What is the Mandela effect? Did you ever get Mandela-ed?

Nobody is perfect and neither is their memory, according to a study published in the journal ‘Psychological Science’ in 2020: 76 percent of individuals made at least one noticeable error when asked to recollect facts. Despite the fact that the study’s participants’ recall accuracy was ‘extremely high’, with ‘93-95 percent of all verifiable data’ being true, the research shows that memory is not perfect.

Things that never happened or events that have been muddled over time might become real in one’s mind, causing information to become skewed or confused. The ‘Mandela effect’ is built on this foundation: it occurs when a large number of individuals believe something happened when it actually did not. These people are sure that they remember a specific episode or experience, even though it is patently false. The name alludes to a widespread false memory in which a large number of people claim to remember Nelson Mandela dying in jail in the 1980s. Nelson Mandela, in fact, died in his house in 2013. Fiona Broome, a self-described ‘paranormal consultant’, coined the term after learning that other people had experienced Mandela’s death while confined.

The Mandela effect is now a term used to describe a widespread false memory that, while incorrect, has taken on a life of its own in the minds of many people.

These memories are usually based on popular culture. Two of the more well-known examples are individuals misremembering the color of a snack packet or thinking the cartoon ‘Looney Tunes’ was called ‘Looney Toons’. So, what causes this? Why is it possible for people who have never met to have the same misunderstanding?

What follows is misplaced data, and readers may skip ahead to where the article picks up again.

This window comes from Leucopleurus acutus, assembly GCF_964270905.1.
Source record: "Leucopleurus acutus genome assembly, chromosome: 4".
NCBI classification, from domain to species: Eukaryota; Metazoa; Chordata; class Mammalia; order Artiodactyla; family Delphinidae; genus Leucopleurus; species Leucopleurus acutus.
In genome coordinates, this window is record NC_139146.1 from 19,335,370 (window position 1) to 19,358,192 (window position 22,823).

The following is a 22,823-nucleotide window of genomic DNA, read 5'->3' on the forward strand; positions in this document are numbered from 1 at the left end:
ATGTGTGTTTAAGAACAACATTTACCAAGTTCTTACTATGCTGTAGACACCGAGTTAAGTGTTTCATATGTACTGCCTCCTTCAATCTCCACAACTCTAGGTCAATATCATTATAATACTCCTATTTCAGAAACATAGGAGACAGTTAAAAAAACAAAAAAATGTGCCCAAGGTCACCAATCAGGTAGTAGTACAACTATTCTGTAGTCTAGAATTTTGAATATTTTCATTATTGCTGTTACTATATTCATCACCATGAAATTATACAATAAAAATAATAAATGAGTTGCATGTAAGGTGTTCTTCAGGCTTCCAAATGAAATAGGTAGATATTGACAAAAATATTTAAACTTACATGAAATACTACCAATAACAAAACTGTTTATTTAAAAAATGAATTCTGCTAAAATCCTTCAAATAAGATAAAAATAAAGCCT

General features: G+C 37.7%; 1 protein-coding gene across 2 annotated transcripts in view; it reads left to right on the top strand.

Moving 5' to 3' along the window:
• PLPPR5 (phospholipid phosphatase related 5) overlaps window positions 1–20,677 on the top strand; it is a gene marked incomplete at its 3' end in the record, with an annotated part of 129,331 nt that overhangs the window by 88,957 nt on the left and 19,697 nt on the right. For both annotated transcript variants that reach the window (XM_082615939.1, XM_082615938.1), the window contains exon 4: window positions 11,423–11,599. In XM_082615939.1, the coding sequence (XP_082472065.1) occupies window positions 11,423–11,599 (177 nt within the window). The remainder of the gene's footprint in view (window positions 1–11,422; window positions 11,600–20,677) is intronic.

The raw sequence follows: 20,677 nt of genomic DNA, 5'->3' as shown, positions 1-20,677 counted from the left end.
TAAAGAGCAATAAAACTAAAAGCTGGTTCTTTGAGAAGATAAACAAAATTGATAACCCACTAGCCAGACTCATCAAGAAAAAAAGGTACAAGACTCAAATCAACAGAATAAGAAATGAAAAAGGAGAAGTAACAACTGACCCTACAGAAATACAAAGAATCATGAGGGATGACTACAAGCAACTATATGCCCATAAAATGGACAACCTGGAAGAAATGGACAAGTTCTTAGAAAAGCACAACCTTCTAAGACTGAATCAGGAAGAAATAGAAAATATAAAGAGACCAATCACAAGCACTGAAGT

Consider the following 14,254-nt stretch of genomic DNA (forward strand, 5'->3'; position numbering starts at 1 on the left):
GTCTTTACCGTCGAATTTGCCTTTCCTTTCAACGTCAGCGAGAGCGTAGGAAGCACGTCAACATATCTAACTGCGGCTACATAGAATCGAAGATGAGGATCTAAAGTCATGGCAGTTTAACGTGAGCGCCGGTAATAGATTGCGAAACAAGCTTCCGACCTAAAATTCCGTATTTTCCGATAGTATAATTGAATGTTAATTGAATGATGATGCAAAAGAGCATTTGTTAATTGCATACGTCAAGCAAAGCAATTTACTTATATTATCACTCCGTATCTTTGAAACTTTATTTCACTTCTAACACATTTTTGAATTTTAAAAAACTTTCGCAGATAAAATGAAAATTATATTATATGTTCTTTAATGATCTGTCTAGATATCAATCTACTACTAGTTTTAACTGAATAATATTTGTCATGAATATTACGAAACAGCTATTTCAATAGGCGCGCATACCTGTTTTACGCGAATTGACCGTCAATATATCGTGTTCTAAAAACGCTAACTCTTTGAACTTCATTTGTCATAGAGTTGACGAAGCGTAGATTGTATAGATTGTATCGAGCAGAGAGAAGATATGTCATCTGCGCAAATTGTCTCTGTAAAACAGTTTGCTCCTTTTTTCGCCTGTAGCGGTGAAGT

‘The Mandela effect appears to be linked to a variety of well-known memory events’, said Tim Hollins, an experimental psychology professor at the University of Plymouth in the United Kingdom. According to Hollins: ‘False memory’ is the creation of a memory that never happened; ‘source-memory errors’ happen when someone forgets the true source of a memory; and ‘imagination inflation’ is the tendency to believe something is real more often, or more vividly, it is imagined.

He also identifies the following features: ‘Asch conformity’, in which people conform to a view to fit in with a group, and the ‘misinformation effect’, which outlines a tendency for people’s recollections to change based on subsequent learnings or experiences. 

These are instances of how faulty our memories may be, Hollins states. The phenomenon that most closely resembles the Mandela effect, according to Hollins, is ‘gist memory’, which occurs when someone has a basic understanding of something but can’t recall the details.

The lack of a tail in ‘Curious George’, a children’s book character who initially appeared in the 1940s, is a common illustration of the Mandela effect. ‘Remembering Curious George as having a tail simply reflects the fact that most monkeys do’, Hollins explained. ‘Why wouldn’t you recall him having a tail if you just remember the gist — it’s a monkey?’

People prefer to believe their faulty memory is evidence of parallel universes, according to Hollins, in order to ‘explain’ how they may believe they have a good recall despite being confronted with evidence to the contrary.

Is it possible that the Mandela effect could be a proof of parallel universes?

‘No. It’s a load of crap’ came Hollins to a conclusion.

Source of illustration: Good Housekeeping

Written by: M. Faiq Saeed